Hilton Honors Points do not expire as long as Members remain active in the program. To keep an account active, Members can stay at one of Hilton’s hotels, or earn or redeem Hilton Honors Points within 12 months. [For Hilton Honors credit card holders, Hilton Honors Points will not expire as long as the Member is a cardholder in good standing.]

You need to earn or spend Hilton points every 12 months, which is on the short side. My usual strategy is to use Hilton Honors Dining to earn a few points at my neighborhood burger joint, but I was running short on time. I found that you can redeem Hilton points at Amazon through their Shop with Points program. The redemption ratio is 500 Hilton Honors points = $1 on Amazon.

az_hilton

First, link your Hilton Honors account to Amazon. The easiest way to just spend $1 without waste is to buy a $1 Amazon gift certificate. Checkout and choose to pay with Hilton Points. You can redeem the gift code into your account and spend it later.

The activity should show up in your Hilton.com account the same day as the purchase:

az_hilton2

Bottom line. If you have Hilton points expiring soon, you can redeem 500 Hilton points for a $1 Amazon gift code and create qualifying activity that posts the same day. If you are generous with the valuations, 500 Hilton points could be worth about $2.50 to $3 in room rates. Minus the $1 value from Amazon, and you might consider this a $2 net cost. However, if you have a lot of points expiring and/or limited time, this option can be worth it.

PSA: Spend Your Toys R Us & Babies R Us Gift Cards and Rewards Dollars

tru0Well, it’s official, Toys R Us (and Babies R Us) has announced that it will close all of its 700+ US stores by the end of the year, while other reports have the business running out of cash by May. They stated that they “expect” to accept gift cards and rewards dollars for another 30 days. However, I would spend any gift cards or store credit as soon as possible. We went over the weekend to do just that, and most of the “commodity” items like food, formula, and diapers were already starting to sell out. According to AOL, about 17.7 million in Borders gift cards were left outstanding when they shut down in 2011.

I’ve been reading a lot of nostalgic stories about Toys R Us, but my wife and I both commented that we hardly ever went into Toys R Us when we were kids. Even counting my visit this weekend, I’m pretty sure I’ve been inside one less than 10 times in my life. Sure, we saw the commercials on TV, but we never visited the physical stores. I guess I was never a “Toys R Us kid”.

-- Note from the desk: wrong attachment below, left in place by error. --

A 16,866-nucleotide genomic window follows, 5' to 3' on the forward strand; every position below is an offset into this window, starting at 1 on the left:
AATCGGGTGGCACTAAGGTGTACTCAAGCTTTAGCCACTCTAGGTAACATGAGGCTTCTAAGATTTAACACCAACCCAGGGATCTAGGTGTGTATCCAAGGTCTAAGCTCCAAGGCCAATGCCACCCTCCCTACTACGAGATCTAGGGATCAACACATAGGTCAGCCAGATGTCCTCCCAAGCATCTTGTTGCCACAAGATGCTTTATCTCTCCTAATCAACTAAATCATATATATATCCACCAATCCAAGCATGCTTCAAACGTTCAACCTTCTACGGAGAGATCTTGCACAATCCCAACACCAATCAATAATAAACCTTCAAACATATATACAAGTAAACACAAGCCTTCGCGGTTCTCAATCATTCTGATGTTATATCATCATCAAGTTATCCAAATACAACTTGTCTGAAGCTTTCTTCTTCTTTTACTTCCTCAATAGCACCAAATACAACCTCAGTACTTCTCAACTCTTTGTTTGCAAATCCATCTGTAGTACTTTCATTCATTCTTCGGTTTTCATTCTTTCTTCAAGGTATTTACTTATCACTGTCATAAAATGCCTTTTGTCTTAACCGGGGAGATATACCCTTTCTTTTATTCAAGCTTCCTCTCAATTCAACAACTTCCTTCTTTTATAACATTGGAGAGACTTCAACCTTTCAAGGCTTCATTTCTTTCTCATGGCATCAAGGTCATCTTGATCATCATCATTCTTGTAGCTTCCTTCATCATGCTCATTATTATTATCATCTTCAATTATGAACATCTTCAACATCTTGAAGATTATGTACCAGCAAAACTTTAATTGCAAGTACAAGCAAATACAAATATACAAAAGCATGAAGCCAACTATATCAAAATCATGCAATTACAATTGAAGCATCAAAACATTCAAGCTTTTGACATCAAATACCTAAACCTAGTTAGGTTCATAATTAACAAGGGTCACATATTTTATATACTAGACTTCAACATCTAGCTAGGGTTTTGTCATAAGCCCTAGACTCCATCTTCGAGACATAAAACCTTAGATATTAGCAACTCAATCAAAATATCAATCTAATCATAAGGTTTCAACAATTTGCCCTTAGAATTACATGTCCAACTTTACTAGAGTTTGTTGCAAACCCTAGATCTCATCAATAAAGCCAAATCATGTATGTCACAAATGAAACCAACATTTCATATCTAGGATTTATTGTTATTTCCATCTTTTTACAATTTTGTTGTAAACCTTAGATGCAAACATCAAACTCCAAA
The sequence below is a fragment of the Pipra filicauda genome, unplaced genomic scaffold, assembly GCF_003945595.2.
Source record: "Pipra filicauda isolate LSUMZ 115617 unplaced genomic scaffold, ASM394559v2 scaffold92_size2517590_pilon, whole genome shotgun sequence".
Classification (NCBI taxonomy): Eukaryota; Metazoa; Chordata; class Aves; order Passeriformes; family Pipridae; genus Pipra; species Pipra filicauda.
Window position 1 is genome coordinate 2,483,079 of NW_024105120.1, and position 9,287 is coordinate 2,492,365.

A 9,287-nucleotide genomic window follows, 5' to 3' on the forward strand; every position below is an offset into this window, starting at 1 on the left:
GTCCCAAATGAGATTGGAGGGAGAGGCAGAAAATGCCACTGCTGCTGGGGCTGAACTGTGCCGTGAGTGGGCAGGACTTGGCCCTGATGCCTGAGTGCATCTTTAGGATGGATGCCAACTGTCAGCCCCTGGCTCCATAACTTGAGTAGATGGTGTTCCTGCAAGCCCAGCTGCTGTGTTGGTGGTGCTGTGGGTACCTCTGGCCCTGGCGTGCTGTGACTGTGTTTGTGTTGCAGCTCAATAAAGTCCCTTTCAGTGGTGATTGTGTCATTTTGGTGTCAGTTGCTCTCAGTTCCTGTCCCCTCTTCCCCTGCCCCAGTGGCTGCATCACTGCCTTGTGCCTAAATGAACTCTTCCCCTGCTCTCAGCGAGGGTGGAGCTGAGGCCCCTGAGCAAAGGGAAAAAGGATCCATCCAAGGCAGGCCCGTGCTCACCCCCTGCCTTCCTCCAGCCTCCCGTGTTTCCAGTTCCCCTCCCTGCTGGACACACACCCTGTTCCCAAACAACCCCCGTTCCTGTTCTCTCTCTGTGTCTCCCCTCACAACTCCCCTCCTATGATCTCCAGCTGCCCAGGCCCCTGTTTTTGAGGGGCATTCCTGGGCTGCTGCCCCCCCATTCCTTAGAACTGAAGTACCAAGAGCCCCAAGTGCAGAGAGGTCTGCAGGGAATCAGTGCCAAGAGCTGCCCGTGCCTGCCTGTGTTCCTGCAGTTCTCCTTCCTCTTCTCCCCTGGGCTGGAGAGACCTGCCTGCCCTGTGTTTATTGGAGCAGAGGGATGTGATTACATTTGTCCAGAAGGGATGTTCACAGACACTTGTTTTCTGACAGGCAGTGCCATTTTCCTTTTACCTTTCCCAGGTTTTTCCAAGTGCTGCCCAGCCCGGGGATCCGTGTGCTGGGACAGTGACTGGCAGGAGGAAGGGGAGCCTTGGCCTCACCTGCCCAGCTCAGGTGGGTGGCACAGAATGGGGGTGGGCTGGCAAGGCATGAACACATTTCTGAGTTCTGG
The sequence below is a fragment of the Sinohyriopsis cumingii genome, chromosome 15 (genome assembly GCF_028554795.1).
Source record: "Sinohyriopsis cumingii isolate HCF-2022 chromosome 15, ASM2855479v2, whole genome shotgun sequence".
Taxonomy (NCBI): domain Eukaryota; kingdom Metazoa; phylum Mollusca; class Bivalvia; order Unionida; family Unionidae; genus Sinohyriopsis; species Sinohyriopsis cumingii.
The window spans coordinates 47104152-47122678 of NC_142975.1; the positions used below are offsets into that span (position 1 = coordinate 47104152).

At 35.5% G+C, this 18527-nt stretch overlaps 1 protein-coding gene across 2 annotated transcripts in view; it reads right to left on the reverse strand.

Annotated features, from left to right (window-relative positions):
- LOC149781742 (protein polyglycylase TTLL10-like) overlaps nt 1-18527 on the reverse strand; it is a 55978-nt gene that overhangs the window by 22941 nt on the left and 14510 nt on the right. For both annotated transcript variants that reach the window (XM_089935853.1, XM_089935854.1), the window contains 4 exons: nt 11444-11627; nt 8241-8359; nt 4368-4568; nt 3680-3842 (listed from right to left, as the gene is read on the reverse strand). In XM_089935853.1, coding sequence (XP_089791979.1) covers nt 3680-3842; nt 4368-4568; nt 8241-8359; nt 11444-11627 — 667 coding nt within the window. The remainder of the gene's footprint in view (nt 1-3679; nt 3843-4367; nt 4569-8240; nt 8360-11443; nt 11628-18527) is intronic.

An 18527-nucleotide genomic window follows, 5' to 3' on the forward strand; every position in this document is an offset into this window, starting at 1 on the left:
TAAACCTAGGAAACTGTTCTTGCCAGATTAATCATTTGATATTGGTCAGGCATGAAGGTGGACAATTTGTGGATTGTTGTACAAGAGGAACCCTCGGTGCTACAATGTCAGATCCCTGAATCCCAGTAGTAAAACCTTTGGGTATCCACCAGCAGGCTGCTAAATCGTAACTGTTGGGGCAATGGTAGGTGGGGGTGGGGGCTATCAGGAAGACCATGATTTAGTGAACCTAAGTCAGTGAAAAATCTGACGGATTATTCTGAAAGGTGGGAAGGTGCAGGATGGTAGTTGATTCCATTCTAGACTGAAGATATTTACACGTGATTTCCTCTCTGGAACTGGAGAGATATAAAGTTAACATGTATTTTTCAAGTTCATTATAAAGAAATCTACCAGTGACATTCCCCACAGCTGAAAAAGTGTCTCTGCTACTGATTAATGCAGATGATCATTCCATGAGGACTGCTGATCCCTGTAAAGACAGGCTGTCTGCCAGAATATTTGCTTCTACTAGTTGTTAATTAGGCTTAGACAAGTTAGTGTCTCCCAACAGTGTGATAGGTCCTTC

NYT Financial Tuneup Day 5: Your Credit Reports

nyt_ftuDay 5 of the NY Times 7-Day Financial Tuneup is about your credit reports. (Yes, I’ve been taking this at my own pace. Sign up for your own personalized tune-up here.) This one felt a bit basic, so I also recommended a bunch of additional sites that are hopefully also helpful. Let’s start with a summary of what the NYT says:

  1. Understand what your credit report means. Your credit report includes data on your credit card payment history, mortgages, student debt, new loan applications, and bankruptcies.
  2. Get a copy of your credit report. AnnualCreditReport.com is the official government-mandated site. You can get one of each of the three major bureaus (Experian, Equifax, and TransUnion) once every 12 months, so one tactic is to stagger them every 4 months.
  3. Check for errors. You can dispute errors using sample letters from the Consumer Financial Protection Bureau. Instructions are included for disputes with both the credit bureau and the lender.
  4. Improve your habits, if needed. Credit repair 101… Pay your bills on time. Keep card balances well below your credit limit.
    Hold off on opening new accounts for a while.
  5. Freeze your credit. The NYT says that it is “generally a good idea” to freeze your credit. You will have you unfreeze your credit next time you apply for a credit card, try to rent an apartment, apply for a mortgage or do anything else where a company may need your credit report. You may need to spend $5 to $10 each time as well.

More free consumer data reports. I would also add my Big List of Free Consumer Reports, Part 1 and Part 2 if you want a complete picture including things like rental history or insurance reports.

My take on credit freezes. Freezing your credit may be a reasonable step if you rarely do anything that would require a thaw. However, between my wife and I, we probably get 10 credit pulls a year. (Don’t worry, zero credit card debt, zero car loan, zero mortgage debt. Credit score is still good too.) Every time I apply for a new credit card or join a new credit union, I might would have to thaw and then re-freeze the bureau, and that’s if I already know ahead of time which one of the three I need to thaw. That adds up to both a lot of time and money.

I would add a free credit monitoring service instead. A timely example – just yesterday on March 5th I decided to apply for a new credit union membership at Sharonview Federal Credit Union. Some preliminary research indicated that they would probably pull a credit report (probably TransUnion), but I wasn’t sure. After making the application, I was notified right away by multiple free credit monitoring services that it was TransUnion (and only them). I’m writing this post on March 6th. If a credit freeze had blocked their check, I would have to manually ask them to check again, which would have delayed my application on a limited-time offer.

Here’s a screenshot of my free alert from CreditSesame.com:

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Here’s a screenshot of my free alert from CreditKarma.com:

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I think you’ll agree that the ability to receive a free alert within a day is a lot better than checking in at most once every 4 months. CreditSesame tracks TransUnion, and CreditKarma tracks both TransUnion and Equifax. There are other options and most are advertising-supported, so you’ll see ads for mortgages and credit cards on the site. There may also be some “premium” features they try to upsell you, but I’ve never had to pay a cent.

Financial Tuneup Recap (still in progress)